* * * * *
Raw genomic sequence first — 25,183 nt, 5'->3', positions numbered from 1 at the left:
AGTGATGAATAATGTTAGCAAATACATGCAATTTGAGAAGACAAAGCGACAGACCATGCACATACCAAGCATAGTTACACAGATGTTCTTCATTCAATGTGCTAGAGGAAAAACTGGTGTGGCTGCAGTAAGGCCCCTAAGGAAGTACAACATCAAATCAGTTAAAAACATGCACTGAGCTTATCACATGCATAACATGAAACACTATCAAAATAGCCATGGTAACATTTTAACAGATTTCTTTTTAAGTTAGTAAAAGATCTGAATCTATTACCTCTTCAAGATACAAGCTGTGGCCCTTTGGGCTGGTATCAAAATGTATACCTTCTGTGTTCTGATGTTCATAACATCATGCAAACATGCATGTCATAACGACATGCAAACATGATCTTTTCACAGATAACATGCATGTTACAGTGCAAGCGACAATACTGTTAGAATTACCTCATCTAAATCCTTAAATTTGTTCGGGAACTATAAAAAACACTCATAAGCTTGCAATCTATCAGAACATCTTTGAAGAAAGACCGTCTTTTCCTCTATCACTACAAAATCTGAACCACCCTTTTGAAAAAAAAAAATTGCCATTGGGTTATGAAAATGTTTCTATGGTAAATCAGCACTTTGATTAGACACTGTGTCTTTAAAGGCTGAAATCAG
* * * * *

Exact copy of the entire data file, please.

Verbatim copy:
Raw genomic sequence first — 25,183 nt, 5'->3', positions numbered from 1 at the left:
AGTGATGAATAATGTTAGCAAATACATGCAATTTGAGAAGACAAAGCGACAGACCATGCACATACCAAGCATAGTTACACAGATGTTCTTCATTCAATGTGCTAGAGGAAAAACTGGTGTGGCTGCAGTAAGGCCCCTAAGGAAGTACAACATCAAATCAGTTAAAAACATGCACTGAGCTTATCACATGCATAACATGAAACACTATCAAAATAGCCATGGTAACATTTTAACAGATTTCTTTTTAAGTTAGTAAAAGATCTGAATCTATTACCTCTTCAAGATACAAGCTGTGGCCCTTTGGGCTGGTATCAAAATGTATACCTTCTGTGTTCTGATGTTCATAACATCATGCAAACATGCATGTCATAACGACATGCAAACATGATCTTTTCACAGATAACATGCATGTTACAGTGCAAGCGACAATACTGTTAGAATTACCTCATCTAAATCCTTAAATTTGTTCGGGAACTATAAAAAACACTCATAAGCTTGCAATCTATCAGAACATCTTTGAAGAAAGACCGTCTTTTCCTCTATCACTACAAAATCTGAACCACCCTTTTGAAAAAAAAAAATTGCCATTGGGTTATGAAAATGTTTCTATGGTAAATCAGCACTTTGATTAGACACTGTGTCTTTAAAGGCTGAAATCAG